Skip to main content

Metalworking Lathe Safety Awareness Guide

Cornell Machine Shop Safety

Metalworking Lathe

Metalworking Lathe Safety Awareness Guide

Minimum Required PPE

  • Safety Glasses
  • Closed-toe Shoes

Hazards & Controls

  • Lathes contain several fast-rotating parts that can cause contact and entanglement hazards. Keep all body parts away from all rotating parts. Never wear loose-fitting clothing or jewelry while operating a lathe. Tie back and contain all long hair. Use guards to protect from accidental contact with rotating parts.

  • When the lathe spindle is set at too fast of an RPM, it will take longer for the spindle to stop rotating in an emergency situation. Limit spindle to 1000 RPM and use the lowest RPM applicable to the task.

  • Rotating and other moving parts can create pinch points. Pinch points can crush, bruise, lacerate, or amputate body parts. Utilize guards and avoid contact with these points.

  • Cutting Tools, drill bits, machined edges, chips, and cutoffs are potential cut and laceration hazards. Handle all sharp parts and tools with care. Do not clear chips with bare hands. Use a brush or compressed air (< 30psi).

  • There are several flying object hazards that can potentially come from a lathe. Make sure to secure both the workpiece and cutting tool. Be sure to remove the chuck key from the chuck. Make sure to keep the work area clean from all debris, chips, and tools.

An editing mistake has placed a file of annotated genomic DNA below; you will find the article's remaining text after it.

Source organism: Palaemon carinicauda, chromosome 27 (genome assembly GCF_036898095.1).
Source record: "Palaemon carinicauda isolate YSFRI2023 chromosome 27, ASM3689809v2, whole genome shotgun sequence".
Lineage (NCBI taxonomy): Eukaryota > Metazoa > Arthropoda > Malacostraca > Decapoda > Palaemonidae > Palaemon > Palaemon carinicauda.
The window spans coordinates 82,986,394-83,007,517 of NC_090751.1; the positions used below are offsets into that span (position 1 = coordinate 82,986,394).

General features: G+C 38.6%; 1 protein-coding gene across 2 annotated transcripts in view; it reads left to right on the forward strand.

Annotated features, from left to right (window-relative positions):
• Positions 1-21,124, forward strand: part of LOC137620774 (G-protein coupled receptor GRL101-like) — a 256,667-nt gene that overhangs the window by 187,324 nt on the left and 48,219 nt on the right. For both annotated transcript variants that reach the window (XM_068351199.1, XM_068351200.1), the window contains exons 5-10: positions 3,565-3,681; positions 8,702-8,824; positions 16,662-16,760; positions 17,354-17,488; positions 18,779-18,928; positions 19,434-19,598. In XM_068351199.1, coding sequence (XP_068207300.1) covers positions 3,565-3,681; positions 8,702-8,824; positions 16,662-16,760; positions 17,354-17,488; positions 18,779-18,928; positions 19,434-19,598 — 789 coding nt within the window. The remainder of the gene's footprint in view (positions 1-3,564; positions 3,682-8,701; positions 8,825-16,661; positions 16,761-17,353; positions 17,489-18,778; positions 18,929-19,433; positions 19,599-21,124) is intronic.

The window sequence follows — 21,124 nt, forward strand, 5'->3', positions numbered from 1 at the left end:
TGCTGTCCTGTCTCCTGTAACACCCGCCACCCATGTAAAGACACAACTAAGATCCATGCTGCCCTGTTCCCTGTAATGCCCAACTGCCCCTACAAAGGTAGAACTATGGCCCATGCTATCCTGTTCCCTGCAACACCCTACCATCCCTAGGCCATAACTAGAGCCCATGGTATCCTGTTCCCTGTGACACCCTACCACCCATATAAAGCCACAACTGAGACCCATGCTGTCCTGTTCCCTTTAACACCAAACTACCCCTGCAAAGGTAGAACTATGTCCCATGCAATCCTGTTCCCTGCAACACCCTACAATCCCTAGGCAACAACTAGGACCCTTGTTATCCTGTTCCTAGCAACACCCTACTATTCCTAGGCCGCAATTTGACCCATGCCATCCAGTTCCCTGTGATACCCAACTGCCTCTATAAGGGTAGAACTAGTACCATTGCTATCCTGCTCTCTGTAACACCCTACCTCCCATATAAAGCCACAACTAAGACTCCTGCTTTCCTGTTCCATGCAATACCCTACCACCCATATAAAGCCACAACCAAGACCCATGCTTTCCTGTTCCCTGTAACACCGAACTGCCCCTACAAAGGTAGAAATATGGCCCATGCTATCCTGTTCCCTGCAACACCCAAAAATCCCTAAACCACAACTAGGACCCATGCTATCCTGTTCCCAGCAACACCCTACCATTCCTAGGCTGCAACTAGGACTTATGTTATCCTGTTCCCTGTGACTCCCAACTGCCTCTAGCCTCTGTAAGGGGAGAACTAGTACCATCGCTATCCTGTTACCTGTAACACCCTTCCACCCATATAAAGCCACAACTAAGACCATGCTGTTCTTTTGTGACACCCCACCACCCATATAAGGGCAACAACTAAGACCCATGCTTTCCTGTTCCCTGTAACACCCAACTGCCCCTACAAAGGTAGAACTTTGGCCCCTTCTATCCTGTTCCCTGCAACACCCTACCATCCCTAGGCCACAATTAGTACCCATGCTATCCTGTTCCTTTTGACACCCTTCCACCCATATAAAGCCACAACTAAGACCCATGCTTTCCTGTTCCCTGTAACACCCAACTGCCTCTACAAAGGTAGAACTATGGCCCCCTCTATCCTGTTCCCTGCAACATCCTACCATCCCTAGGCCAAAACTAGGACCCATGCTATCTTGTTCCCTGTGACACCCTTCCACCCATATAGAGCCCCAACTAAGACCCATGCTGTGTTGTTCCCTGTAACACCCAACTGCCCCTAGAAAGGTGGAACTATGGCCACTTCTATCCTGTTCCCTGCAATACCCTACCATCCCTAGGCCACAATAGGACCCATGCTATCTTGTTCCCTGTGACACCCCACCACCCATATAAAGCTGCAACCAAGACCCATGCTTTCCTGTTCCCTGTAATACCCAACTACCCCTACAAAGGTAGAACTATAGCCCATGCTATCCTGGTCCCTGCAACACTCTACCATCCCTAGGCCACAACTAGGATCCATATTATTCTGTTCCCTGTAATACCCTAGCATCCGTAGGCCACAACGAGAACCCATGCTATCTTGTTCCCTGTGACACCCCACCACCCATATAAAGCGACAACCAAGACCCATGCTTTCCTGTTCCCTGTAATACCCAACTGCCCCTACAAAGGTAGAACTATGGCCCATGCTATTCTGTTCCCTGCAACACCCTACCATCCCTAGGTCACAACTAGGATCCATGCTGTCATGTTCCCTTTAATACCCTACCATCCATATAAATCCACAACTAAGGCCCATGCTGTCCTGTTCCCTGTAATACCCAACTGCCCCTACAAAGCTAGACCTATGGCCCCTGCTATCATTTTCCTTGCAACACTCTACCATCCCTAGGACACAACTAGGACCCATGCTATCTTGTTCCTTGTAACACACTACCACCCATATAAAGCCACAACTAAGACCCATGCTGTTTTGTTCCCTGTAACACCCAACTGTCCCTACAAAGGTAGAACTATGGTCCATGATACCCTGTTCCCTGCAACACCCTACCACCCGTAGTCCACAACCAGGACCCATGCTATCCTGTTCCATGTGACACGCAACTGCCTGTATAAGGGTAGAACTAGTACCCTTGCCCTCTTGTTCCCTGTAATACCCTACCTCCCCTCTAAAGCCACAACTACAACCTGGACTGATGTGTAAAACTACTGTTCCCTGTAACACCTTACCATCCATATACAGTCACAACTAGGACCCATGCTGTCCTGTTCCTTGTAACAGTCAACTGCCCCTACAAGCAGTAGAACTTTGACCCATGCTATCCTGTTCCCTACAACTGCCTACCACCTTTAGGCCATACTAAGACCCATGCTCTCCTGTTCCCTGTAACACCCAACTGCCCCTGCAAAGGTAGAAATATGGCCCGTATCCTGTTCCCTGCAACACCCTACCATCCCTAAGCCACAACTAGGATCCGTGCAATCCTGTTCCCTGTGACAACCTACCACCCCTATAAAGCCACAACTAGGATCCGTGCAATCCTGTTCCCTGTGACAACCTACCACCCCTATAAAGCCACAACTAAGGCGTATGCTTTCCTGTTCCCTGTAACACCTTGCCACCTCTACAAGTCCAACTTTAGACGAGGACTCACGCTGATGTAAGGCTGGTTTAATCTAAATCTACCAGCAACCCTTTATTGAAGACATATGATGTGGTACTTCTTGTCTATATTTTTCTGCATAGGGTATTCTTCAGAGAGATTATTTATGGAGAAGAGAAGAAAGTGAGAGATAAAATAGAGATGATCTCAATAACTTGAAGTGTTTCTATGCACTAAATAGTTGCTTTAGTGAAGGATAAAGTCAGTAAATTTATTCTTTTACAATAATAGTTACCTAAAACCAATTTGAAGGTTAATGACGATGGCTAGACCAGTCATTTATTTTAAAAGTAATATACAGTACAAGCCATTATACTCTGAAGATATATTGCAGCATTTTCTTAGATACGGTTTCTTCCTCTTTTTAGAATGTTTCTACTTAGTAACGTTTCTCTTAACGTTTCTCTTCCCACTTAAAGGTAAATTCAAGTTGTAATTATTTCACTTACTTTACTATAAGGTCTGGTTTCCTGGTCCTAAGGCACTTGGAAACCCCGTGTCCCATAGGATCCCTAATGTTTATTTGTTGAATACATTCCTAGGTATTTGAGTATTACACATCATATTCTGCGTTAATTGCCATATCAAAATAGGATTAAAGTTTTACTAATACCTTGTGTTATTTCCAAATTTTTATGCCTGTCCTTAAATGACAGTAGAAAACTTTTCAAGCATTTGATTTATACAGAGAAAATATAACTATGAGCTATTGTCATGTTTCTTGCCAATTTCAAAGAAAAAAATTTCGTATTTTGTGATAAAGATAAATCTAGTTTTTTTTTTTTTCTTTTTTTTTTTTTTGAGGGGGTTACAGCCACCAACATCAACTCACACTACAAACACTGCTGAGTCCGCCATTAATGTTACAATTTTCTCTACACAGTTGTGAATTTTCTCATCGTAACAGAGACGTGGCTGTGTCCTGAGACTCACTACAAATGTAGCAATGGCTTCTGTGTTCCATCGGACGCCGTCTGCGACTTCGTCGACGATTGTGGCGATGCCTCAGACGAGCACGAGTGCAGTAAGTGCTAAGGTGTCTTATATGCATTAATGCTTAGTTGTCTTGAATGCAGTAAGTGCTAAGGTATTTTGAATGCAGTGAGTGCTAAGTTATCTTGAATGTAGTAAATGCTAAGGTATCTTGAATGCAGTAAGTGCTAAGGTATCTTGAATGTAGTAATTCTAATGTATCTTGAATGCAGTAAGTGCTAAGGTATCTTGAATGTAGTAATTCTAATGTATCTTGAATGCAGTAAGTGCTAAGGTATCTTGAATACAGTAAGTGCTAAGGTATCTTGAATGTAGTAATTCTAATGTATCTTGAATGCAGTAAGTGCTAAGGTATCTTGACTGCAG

• High-speed metalworking can create burn hazards from the high amount of friction. Cutting chips, workpieces, and cutoffs can be hot to the touch during and immediately after the work process. Allow enough time for all objects to cool before handling them.


  • Machining of unusual or exotic materials can create new hazards depending on material composition. Only machine these materials under the supervision of a trained professional. Consult with the applicable Safety Data Sheets to learn more about specific material hazards.

Machine Guarding

Chuck Guard Workpiece Guard
Clear Chuck Guard covering a rotating chuck.  This protects the operator from coming in contact with the chuck.


Workpiece guard that protects the operator from coming in contact with rotating parts.

Image 1 - Chuck Guard: Protects user from accidental contact with the rotating chuck, helping to eliminate hazards such as pinch point, crushing, and entanglement.

Image 2 - Workpiece Guard: Protects user from the rotating workpiece, helping to eliminate hazards such as crushing, pinch point, burning, and entanglement. This guard also protects users from flying projectiles and chips.

Other Precautions

Typical locations for emergency stop buttons.

Emergency Stop buttons should be located at easy to access locations on the machine.  The purpose of these buttons is so the operator can stop the machine quickly in case of failure or an emergency situation such as becoming entangled in the machine. These buttons are typically located near the controls of operation.

  • Never come near a rotating workpiece for reasons such as cleaning chips or measuring the workpiece. If you need to measure or clean the workpiece, stop the machine and wait for it to come to a full stop.
  • If working on a heavy or awkward piece, use another person or some sort of lifting device to help lift and secure the workpiece.